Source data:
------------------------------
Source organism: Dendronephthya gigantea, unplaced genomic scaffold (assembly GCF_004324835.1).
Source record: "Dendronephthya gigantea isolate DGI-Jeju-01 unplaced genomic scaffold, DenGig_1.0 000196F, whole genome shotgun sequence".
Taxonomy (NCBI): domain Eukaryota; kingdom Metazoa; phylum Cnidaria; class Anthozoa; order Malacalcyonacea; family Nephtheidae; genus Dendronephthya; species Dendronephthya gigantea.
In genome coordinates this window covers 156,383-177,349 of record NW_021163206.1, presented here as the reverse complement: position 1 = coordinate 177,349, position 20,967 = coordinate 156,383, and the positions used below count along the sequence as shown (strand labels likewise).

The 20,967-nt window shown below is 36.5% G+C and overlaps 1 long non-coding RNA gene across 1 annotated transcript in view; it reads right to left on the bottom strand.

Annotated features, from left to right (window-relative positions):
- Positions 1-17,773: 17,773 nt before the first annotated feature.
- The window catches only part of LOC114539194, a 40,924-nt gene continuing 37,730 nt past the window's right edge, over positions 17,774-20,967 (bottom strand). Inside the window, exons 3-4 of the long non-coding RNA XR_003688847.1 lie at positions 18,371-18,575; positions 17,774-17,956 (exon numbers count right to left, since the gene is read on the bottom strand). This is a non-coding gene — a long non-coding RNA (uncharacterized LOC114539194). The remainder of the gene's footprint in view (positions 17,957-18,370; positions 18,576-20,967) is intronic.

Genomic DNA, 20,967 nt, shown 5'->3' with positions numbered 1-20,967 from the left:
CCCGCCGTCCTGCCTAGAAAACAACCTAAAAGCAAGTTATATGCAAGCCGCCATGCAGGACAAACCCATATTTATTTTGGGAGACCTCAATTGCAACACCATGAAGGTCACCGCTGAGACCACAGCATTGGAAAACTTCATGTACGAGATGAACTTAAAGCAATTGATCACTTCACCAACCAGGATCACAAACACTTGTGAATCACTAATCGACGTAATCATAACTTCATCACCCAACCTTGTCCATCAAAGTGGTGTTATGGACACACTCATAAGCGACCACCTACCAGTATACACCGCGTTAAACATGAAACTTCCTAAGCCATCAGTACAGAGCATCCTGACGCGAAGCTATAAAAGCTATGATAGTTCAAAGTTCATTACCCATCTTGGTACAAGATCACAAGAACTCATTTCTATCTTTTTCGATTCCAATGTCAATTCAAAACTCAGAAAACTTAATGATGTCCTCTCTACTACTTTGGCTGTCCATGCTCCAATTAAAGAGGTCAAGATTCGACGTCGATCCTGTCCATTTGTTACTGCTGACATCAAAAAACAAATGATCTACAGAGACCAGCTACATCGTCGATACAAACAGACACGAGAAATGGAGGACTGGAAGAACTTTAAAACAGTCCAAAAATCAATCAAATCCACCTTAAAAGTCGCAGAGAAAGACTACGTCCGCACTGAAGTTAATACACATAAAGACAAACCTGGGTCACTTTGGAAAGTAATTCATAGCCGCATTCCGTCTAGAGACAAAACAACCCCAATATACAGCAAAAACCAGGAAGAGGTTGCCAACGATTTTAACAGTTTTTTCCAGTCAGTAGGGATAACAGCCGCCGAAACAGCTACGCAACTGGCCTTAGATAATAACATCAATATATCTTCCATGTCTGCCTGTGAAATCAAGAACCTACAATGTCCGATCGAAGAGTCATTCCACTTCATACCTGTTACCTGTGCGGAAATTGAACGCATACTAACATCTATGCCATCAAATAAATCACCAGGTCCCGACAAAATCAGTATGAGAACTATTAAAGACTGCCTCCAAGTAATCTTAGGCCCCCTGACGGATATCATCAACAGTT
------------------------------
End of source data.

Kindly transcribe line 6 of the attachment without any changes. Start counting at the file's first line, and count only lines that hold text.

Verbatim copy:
Annotated features, from left to right (window-relative positions):